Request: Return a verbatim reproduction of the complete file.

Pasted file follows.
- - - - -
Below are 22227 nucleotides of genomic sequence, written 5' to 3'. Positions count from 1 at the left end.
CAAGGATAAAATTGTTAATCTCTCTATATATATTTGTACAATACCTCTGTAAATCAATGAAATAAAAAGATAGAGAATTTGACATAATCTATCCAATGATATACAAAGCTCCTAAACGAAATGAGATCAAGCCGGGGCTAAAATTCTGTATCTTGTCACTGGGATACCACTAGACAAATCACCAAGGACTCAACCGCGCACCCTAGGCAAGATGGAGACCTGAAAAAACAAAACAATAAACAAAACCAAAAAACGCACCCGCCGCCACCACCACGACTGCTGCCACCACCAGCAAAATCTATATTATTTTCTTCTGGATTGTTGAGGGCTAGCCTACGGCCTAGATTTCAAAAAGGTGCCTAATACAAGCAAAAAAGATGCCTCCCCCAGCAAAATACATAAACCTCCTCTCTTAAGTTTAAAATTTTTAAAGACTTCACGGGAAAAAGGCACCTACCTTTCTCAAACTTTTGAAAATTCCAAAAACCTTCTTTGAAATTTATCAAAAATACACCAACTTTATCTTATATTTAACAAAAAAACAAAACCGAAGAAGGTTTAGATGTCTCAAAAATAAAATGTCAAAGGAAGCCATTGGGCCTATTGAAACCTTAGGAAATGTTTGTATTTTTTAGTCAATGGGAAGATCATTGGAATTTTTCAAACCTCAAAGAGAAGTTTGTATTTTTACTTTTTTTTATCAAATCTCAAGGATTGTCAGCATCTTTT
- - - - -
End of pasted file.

Below are 22227 nucleotides of genomic sequence, written 5' to 3'. Positions count from 1 at the left end.
CAAGGATAAAATTGTTAATCTCTCTATATATATTTGTACAATACCTCTGTAAATCAATGAAATAAAAAGATAGAGAATTTGACATAATCTATCCAATGATATACAAAGCTCCTAAACGAAATGAGATCAAGCCGGGGCTAAAATTCTGTATCTTGTCACTGGGATACCACTAGACAAATCACCAAGGACTCAACCGCGCACCCTAGGCAAGATGGAGACCTGAAAAAACAAAACAATAAACAAAACCAAAAAACGCACCCGCCGCCACCACCACGACTGCTGCCACCACCAGCAAAATCTATATTATTTTCTTCTGGATTGTTGAGGGCTAGCCTACGGCCTAGATTTCAAAAAGGTGCCTAATACAAGCAAAAAAGATGCCTCCCCCAGCAAAATACATAAACCTCCTCTCTTAAGTTTAAAATTTTTAAAGACTTCACGGGAAAAAGGCACCTACCTTTCTCAAACTTTTGAAAATTCCAAAAACCTTCTTTGAAATTTATCAAAAATACACCAACTTTATCTTATATTTAACAAAAAAACAAAACCGAAGAAGGTTTAGATGTCTCAAAAATAAAATGTCAAAGGAAGCCATTGGGCCTATTGAAACCTTAGGAAATGTTTGTATTTTTTAGTCAATGGGAAGATCATTGGAATTTTTCAAACCTCAAAGAGAAGTTTGTATTTTTACTTTTTTTTATCAAATCTCAAGGATTGTCAGCATCTTTT